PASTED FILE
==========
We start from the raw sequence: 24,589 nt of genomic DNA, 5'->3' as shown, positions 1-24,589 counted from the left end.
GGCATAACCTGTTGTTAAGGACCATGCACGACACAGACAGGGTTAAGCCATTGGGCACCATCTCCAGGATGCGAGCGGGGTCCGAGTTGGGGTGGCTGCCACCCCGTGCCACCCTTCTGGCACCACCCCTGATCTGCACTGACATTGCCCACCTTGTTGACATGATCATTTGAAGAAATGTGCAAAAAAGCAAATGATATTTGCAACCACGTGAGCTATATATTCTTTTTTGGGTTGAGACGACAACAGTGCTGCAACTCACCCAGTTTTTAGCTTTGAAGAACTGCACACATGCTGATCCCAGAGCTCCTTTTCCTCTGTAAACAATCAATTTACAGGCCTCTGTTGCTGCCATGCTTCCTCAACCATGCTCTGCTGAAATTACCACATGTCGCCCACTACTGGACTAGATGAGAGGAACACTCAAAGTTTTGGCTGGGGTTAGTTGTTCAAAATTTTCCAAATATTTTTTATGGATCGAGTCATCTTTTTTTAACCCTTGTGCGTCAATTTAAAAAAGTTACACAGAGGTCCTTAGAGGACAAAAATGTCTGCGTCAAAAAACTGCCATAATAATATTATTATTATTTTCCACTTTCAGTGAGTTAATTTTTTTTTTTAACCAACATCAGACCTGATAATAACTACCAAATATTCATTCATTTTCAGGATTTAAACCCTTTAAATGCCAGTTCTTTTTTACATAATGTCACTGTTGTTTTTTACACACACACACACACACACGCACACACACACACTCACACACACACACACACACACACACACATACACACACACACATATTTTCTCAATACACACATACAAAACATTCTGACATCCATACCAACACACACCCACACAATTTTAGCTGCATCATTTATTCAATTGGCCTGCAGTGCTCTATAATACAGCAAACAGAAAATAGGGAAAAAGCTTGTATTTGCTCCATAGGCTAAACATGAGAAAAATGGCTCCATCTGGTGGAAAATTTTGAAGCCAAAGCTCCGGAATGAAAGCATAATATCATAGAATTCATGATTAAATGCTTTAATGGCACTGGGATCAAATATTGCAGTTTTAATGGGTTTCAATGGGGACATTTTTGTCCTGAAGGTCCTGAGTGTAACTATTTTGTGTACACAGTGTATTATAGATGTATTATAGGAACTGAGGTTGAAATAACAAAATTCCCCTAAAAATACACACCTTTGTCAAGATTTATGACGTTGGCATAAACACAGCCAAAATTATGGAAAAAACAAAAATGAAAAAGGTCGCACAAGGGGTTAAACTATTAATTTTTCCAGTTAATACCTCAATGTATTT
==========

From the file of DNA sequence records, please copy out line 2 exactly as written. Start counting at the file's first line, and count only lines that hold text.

GGCATAACCTGTTGTTAAGGACCATGCACGACACAGACAGGGTTAAGCCATTGGGCACCATCTCCAGGATGCGAGCGGGGTCCGAGTTGGGGTGGCTGCCACCCCGTGCCACCCTTCTGGCACCACCCCTGATCTGCACTGACATTGCCCACCTTGTTGACATGATCATTTGAAGAAATGTGCAAAAAAGCAAATGATATTTGCAACCACGTGAGCTATATATTCTTTTTTGGGTTGAGACGACAACAGTGCTGCAACTCACCCAGTTTTTAGCTTTGAAGAACTGCACACATGCTGATCCCAGAGCTCCTTTTCCTCTGTAAACAATCAATTTACAGGCCTCTGTTGCTGCCATGCTTCCTCAACCATGCTCTGCTGAAATTACCACATGTCGCCCACTACTGGACTAGATGAGAGGAACACTCAAAGTTTTGGCTGGGGTTAGTTGTTCAAAATTTTCCAAATATTTTTTATGGATCGAGTCATCTTTTTTTAACCCTTGTGCGTCAATTTAAAAAAGTTACACAGAGGTCCTTAGAGGACAAAAATGTCTGCGTCAAAAAACTGCCATAATAATATTATTATTATTTTCCACTTTCAGTGAGTTAATTTTTTTTTTTAACCAACATCAGACCTGATAATAACTACCAAATATTCATTCATTTTCAGGATTTAAACCCTTTAAATGCCAGTTCTTTTTTACATAATGTCACTGTTGTTTTTTACACACACACACACACACACGCACACACACACACTCACACACACACACACACACACACACACATACACACACACACATATTTTCTCAATACACACATACAAAACATTCTGACATCCATACCAACACACACCCACACAATTTTAGCTGCATCATTTATTCAATTGGCCTGCAGTGCTCTATAATACAGCAAACAGAAAATAGGGAAAAAGCTTGTATTTGCTCCATAGGCTAAACATGAGAAAAATGGCTCCATCTGGTGGAAAATTTTGAAGCCAAAGCTCCGGAATGAAAGCATAATATCATAGAATTCATGATTAAATGCTTTAATGGCACTGGGATCAAATATTGCAGTTTTAATGGGTTTCAATGGGGACATTTTTGTCCTGAAGGTCCTGAGTGTAACTATTTTGTGTACACAGTGTATTATAGATGTATTATAGGAACTGAGGTTGAAATAACAAAATTCCCCTAAAAATACACACCTTTGTCAAGATTTATGACGTTGGCATAAACACAGCCAAAATTATGGAAAAAACAAAAATGAAAAAGGTCGCACAAGGGGTTAAACTATTAATTTTTCCAGTTAATACCTCAATGTATTT